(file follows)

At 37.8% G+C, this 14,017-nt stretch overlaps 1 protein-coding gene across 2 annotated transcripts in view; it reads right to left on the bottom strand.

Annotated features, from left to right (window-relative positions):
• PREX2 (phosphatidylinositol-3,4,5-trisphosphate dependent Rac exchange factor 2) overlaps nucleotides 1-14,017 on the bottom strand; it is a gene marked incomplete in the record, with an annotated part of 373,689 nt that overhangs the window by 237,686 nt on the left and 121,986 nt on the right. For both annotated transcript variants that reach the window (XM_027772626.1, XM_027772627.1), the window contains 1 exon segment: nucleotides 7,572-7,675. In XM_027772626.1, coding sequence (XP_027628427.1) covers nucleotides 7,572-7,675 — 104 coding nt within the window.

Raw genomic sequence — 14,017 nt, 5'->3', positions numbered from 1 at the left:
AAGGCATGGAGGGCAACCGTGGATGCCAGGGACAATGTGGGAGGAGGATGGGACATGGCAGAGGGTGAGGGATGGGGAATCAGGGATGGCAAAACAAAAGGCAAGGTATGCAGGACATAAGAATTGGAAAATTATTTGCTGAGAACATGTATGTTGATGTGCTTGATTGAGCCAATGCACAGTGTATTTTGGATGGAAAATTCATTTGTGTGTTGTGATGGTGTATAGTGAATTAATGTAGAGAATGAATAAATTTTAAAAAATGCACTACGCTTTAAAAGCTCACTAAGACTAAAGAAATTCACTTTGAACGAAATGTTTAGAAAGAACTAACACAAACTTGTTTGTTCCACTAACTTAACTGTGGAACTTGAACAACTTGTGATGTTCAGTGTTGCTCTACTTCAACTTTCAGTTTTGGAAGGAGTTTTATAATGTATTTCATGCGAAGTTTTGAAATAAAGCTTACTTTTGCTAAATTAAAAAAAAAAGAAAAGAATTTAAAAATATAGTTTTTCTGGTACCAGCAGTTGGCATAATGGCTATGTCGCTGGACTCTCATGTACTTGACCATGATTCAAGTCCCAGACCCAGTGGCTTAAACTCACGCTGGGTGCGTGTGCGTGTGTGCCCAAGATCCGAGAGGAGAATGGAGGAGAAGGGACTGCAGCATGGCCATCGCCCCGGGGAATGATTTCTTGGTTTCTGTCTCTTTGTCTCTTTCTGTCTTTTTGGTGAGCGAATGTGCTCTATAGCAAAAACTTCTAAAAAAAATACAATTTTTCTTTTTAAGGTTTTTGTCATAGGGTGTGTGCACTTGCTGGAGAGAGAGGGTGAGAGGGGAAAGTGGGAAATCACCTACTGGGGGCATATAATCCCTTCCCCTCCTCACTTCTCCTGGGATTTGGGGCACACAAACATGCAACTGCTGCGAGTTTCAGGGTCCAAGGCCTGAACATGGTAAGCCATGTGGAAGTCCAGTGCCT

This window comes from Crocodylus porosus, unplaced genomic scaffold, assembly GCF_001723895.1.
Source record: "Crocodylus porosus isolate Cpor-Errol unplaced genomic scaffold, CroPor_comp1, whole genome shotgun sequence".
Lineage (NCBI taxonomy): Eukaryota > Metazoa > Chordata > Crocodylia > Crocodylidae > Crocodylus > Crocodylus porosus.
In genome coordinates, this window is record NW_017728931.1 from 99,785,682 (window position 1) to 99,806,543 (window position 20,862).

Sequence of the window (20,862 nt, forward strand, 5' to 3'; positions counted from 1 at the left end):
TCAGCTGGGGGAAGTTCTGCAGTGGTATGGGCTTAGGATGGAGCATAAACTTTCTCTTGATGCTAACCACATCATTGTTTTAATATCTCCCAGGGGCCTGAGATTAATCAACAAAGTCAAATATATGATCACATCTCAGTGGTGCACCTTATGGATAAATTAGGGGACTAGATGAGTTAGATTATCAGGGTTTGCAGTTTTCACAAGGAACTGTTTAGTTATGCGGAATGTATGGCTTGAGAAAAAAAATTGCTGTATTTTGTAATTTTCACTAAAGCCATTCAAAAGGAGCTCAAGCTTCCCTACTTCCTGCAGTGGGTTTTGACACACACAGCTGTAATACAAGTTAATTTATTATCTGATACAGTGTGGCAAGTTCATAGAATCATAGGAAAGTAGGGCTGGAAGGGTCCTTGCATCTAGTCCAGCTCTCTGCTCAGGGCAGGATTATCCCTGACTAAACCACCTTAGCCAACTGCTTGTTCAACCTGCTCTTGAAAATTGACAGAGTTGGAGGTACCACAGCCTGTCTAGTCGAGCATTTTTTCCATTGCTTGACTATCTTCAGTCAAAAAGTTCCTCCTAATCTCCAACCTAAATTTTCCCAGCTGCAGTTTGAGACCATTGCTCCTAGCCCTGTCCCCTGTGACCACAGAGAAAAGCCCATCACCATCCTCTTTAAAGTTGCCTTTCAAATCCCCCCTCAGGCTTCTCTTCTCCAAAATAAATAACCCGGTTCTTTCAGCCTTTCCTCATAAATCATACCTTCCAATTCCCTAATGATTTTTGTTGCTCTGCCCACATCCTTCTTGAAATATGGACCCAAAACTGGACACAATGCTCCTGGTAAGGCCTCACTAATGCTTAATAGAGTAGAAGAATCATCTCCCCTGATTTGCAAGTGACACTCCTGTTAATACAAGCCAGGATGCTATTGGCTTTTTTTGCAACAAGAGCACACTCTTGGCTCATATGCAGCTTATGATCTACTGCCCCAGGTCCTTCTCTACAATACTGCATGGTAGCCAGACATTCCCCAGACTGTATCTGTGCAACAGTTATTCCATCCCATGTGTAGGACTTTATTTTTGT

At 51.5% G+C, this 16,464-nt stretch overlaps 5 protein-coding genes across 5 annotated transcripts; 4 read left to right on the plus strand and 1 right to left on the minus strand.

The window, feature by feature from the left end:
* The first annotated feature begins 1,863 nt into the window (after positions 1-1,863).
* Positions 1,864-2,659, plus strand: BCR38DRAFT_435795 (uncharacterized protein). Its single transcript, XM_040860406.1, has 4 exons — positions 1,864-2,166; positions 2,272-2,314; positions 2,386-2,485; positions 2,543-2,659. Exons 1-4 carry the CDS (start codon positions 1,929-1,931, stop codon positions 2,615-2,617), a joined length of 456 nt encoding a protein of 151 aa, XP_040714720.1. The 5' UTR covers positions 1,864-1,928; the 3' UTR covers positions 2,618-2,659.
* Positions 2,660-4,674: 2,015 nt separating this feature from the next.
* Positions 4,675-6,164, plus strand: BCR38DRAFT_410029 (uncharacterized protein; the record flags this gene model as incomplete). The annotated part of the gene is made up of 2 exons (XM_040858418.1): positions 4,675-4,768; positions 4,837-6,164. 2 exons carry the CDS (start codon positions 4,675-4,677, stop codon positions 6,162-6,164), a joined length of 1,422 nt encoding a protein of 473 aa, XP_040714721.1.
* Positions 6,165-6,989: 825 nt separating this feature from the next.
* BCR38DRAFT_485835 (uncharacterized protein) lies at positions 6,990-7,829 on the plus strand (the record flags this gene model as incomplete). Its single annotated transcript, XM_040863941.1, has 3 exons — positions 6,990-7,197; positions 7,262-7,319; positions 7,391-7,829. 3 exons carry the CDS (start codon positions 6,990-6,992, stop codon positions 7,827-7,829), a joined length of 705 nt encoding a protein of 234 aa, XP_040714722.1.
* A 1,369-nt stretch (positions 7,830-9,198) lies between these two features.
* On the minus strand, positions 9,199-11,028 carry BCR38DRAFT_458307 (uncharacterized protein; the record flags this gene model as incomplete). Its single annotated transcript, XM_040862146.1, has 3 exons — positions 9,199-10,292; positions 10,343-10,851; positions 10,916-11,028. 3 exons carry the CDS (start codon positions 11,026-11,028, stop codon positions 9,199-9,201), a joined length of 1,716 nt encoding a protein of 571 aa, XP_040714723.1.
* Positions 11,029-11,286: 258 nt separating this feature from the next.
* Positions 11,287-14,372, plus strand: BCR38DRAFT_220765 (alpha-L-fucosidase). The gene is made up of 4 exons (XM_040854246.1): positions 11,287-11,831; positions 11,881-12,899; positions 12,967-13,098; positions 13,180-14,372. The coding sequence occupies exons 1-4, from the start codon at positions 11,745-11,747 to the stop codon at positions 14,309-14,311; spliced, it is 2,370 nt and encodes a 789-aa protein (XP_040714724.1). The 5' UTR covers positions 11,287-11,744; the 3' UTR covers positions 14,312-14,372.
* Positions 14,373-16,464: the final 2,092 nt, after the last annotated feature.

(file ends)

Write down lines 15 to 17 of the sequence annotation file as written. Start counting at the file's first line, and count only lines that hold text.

* Positions 1,864-2,659, plus strand: BCR38DRAFT_435795 (uncharacterized protein). Its single transcript, XM_040860406.1, has 4 exons — positions 1,864-2,166; positions 2,272-2,314; positions 2,386-2,485; positions 2,543-2,659. Exons 1-4 carry the CDS (start codon positions 1,929-1,931, stop codon positions 2,615-2,617), a joined length of 456 nt encoding a protein of 151 aa, XP_040714720.1. The 5' UTR covers positions 1,864-1,928; the 3' UTR covers positions 2,618-2,659.
* Positions 2,660-4,674: 2,015 nt separating this feature from the next.
* Positions 4,675-6,164, plus strand: BCR38DRAFT_410029 (uncharacterized protein; the record flags this gene model as incomplete). The annotated part of the gene is made up of 2 exons (XM_040858418.1): positions 4,675-4,768; positions 4,837-6,164. 2 exons carry the CDS (start codon positions 4,675-4,677, stop codon positions 6,162-6,164), a joined length of 1,422 nt encoding a protein of 473 aa, XP_040714721.1.